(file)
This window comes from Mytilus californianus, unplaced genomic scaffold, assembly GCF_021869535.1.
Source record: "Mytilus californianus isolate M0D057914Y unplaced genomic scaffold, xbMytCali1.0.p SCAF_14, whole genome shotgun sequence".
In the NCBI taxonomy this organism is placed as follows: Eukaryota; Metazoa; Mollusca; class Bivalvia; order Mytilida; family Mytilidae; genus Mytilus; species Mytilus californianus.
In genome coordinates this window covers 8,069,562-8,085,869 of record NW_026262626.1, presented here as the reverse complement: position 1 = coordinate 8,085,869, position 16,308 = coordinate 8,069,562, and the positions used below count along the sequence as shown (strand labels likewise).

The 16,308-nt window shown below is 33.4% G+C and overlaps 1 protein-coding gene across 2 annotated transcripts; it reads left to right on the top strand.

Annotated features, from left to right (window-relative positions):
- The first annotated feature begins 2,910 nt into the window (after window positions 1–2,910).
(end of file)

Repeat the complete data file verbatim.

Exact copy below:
This window comes from Mytilus californianus, unplaced genomic scaffold, assembly GCF_021869535.1.
Source record: "Mytilus californianus isolate M0D057914Y unplaced genomic scaffold, xbMytCali1.0.p SCAF_14, whole genome shotgun sequence".
In the NCBI taxonomy this organism is placed as follows: Eukaryota; Metazoa; Mollusca; class Bivalvia; order Mytilida; family Mytilidae; genus Mytilus; species Mytilus californianus.
In genome coordinates this window covers 8,069,562-8,085,869 of record NW_026262626.1, presented here as the reverse complement: position 1 = coordinate 8,085,869, position 16,308 = coordinate 8,069,562, and the positions used below count along the sequence as shown (strand labels likewise).

The 16,308-nt window shown below is 33.4% G+C and overlaps 1 protein-coding gene across 2 annotated transcripts; it reads left to right on the top strand.

Annotated features, from left to right (window-relative positions):
- The first annotated feature begins 2,910 nt into the window (after window positions 1–2,910).